- Almost half (46%) of Netflix subscribers in the U.S. would consider switching to the streamer’s upcoming ad-supported tier, according to a new survey from Samba TV and Harris X that was shared with Marketing Dive.
- Forty-five percent of users were open to an option discounted by half of their current subscription fee and carrying a maximum of five minutes of ads per hour. This seems most closely aligned with the model Netflix appears to be leaning towards, per the research.
- Interest in the ad-supported tier was more prevalent among older and lower-income consumers, with 52% of baby boomers and 48% of Gen Xers more likely to shift. Those types of insights could theoretically affect the brands that advertise with Netflix as well as the types of programming carrying ads.
Netlfix’s ad-supported tier is a gamble for a streamer that long resisted the idea of running commercials but is in need of new revenue drivers as more people drop the service. Harris X and Samba TV’s findings indicate that a substantial portion of current users would at least consider making the switch, with ad load the big deal breaker. The results were drawn from a poll of 2,500 adults, 1,300 of whom are subscribers and 1,200 of whom are non-subscribers.
The survey suggests five minutes of commercial time per hour is the threshold most viewers tolerate, and anything more results in a drop off in interest. Less than one in three current subscribers would agree to 10 minutes of commercials or more per hour even if the service was otherwise free.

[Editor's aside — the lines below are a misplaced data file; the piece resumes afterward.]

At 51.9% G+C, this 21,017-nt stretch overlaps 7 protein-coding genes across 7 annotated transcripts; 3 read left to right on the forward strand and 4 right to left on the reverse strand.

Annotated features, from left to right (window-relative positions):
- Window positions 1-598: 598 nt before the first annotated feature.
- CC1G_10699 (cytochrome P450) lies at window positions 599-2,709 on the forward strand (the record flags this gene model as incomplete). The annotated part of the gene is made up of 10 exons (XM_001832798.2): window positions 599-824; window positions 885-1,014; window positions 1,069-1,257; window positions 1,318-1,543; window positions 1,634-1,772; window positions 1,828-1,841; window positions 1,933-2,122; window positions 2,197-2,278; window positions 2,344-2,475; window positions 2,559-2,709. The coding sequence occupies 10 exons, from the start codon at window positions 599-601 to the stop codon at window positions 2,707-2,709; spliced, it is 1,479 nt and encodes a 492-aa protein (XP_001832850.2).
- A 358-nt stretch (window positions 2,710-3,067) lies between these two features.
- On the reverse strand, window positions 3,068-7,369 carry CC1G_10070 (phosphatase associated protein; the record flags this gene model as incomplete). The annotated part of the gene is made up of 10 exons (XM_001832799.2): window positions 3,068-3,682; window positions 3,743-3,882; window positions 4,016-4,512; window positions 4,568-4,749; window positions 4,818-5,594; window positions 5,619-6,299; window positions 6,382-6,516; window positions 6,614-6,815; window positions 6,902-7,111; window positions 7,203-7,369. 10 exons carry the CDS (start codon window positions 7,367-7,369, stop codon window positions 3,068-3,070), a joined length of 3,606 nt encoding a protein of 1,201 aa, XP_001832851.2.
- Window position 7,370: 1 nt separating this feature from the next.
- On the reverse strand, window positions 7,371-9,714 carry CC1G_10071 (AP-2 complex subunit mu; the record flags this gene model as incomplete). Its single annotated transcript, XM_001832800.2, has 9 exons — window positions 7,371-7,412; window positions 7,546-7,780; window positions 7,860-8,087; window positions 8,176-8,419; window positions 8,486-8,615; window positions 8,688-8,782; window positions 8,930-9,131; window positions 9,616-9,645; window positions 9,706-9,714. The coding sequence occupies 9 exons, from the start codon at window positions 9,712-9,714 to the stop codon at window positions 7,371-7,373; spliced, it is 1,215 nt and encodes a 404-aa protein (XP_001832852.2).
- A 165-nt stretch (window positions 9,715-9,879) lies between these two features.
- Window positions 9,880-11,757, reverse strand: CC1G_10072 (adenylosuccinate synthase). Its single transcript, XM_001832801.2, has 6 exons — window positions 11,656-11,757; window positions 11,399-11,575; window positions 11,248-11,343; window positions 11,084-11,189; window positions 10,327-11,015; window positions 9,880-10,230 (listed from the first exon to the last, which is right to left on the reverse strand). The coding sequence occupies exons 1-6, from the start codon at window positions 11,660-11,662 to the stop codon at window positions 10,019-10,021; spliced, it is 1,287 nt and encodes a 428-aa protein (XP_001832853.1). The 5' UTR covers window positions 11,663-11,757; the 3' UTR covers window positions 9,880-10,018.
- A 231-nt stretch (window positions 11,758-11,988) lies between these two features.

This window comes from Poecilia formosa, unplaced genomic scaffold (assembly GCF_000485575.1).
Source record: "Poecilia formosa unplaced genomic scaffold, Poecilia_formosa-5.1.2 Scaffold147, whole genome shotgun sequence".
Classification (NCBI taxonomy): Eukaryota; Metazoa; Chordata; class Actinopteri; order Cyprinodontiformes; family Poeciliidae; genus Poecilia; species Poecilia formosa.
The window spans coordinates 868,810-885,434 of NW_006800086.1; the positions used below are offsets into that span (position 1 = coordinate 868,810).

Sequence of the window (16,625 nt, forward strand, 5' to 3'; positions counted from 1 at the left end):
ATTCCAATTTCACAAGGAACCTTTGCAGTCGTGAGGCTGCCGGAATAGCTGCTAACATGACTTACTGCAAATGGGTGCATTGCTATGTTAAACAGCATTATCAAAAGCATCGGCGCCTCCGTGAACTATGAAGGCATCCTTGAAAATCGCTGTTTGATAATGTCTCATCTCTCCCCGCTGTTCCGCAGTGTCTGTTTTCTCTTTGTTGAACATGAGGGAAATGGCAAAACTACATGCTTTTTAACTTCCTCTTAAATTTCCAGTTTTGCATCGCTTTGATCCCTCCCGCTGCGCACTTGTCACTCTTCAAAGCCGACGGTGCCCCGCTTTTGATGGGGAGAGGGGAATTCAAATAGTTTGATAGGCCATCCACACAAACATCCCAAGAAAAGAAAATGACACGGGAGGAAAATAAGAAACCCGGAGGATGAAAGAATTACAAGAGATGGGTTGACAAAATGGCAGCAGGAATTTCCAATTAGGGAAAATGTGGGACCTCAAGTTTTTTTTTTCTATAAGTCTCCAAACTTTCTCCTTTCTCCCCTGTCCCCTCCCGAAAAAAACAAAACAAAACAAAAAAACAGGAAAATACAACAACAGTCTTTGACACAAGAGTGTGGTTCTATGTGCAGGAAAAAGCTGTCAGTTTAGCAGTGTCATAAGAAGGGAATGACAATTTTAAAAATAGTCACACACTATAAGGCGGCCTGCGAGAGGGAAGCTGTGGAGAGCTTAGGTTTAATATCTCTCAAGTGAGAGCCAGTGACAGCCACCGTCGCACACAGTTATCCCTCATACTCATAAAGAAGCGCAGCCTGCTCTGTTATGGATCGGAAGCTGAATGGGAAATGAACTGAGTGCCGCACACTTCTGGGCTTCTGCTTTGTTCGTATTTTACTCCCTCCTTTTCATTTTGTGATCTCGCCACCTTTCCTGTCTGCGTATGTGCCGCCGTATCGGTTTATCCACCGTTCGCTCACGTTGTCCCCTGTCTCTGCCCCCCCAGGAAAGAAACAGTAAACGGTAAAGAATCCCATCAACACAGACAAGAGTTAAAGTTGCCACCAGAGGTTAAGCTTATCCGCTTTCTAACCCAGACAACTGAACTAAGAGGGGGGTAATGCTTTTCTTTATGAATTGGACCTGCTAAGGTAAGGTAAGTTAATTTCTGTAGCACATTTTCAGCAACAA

It almost certainly won’t be free, as recent reporting indicates the retail price could land between $7 and $9 per month. That’s about half the current standard package that comes in at $15.49 in the U.S.
A cheaper option could hold appeal as inflation pinches consumer wallets and more people cull subscriptions in a crowded market. A majority of poll respondents making under $75,000 were intrigued by Netflix’s ad-supported tier versus 42% in higher income brackets.
On the other hand, Netflix could struggle to win key young consumer groups who are digital natives and less accustomed to commercial-heavy viewing experiences familiar to generations raised on linear TV. Just 38% of Gen Z Netflix users would try out the ad-supported tier, Harris X and Samba TV found.
That could be a problem for Netflix as it negotiates with advertisers who have been eager for the chance to market around its programming. Netflix and ad sales partner Microsoft are already said to be asking for rates high above industry standards, according to the Wall Street Journal, and are relatively inexperienced in the space.
On the other hand, the appeal of the ad-supported tier to people not already subscribed to Netflix “appears to be very strong,” per Harris X and Samba TV, as 92% of that group already engage with ad-supported streaming platforms. One and three of the cohort are under 35.
“The exciting value proposition from Netflix’s upcoming ad model lies in the possibility it offers to bring in net new or lapsed subscribers,” said Samba TV CEO Ashwin Navin in a statement.
While Netflix has previously stated the ad-supported plan will go live early next year, signs point to launches in some markets starting Nov. 1 as the company races against rival Disney+, which is rolling out a similar option on Dec. 8.